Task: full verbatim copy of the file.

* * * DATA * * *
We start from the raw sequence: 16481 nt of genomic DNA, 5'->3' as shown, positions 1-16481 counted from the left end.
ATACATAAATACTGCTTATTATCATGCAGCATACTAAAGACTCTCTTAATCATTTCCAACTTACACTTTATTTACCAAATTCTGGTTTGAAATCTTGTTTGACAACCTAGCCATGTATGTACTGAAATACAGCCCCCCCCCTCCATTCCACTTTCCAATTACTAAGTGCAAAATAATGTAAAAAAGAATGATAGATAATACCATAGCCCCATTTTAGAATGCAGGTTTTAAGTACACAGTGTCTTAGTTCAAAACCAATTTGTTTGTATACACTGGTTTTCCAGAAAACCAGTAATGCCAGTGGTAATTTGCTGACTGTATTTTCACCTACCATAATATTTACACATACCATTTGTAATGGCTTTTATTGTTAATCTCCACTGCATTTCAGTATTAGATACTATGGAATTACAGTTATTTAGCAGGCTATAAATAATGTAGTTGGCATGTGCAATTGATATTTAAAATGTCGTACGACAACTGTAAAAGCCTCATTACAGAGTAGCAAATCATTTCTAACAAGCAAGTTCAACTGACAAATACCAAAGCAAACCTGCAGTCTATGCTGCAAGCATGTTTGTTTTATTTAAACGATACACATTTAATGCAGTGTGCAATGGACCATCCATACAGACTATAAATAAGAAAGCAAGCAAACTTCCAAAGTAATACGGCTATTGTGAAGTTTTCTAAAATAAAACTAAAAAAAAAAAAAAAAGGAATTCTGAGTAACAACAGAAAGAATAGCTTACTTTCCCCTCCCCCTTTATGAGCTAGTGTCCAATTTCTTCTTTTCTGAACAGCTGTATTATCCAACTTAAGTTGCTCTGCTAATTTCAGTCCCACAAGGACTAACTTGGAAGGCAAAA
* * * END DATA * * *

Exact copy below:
We start from the raw sequence: 16481 nt of genomic DNA, 5'->3' as shown, positions 1-16481 counted from the left end.
ATACATAAATACTGCTTATTATCATGCAGCATACTAAAGACTCTCTTAATCATTTCCAACTTACACTTTATTTACCAAATTCTGGTTTGAAATCTTGTTTGACAACCTAGCCATGTATGTACTGAAATACAGCCCCCCCCCTCCATTCCACTTTCCAATTACTAAGTGCAAAATAATGTAAAAAAGAATGATAGATAATACCATAGCCCCATTTTAGAATGCAGGTTTTAAGTACACAGTGTCTTAGTTCAAAACCAATTTGTTTGTATACACTGGTTTTCCAGAAAACCAGTAATGCCAGTGGTAATTTGCTGACTGTATTTTCACCTACCATAATATTTACACATACCATTTGTAATGGCTTTTATTGTTAATCTCCACTGCATTTCAGTATTAGATACTATGGAATTACAGTTATTTAGCAGGCTATAAATAATGTAGTTGGCATGTGCAATTGATATTTAAAATGTCGTACGACAACTGTAAAAGCCTCATTACAGAGTAGCAAATCATTTCTAACAAGCAAGTTCAACTGACAAATACCAAAGCAAACCTGCAGTCTATGCTGCAAGCATGTTTGTTTTATTTAAACGATACACATTTAATGCAGTGTGCAATGGACCATCCATACAGACTATAAATAAGAAAGCAAGCAAACTTCCAAAGTAATACGGCTATTGTGAAGTTTTCTAAAATAAAACTAAAAAAAAAAAAAAAAGGAATTCTGAGTAACAACAGAAAGAATAGCTTACTTTCCCCTCCCCCTTTATGAGCTAGTGTCCAATTTCTTCTTTTCTGAACAGCTGTATTATCCAACTTAAGTTGCTCTGCTAATTTCAGTCCCACAAGGACTAACTTGGAAGGCAAAA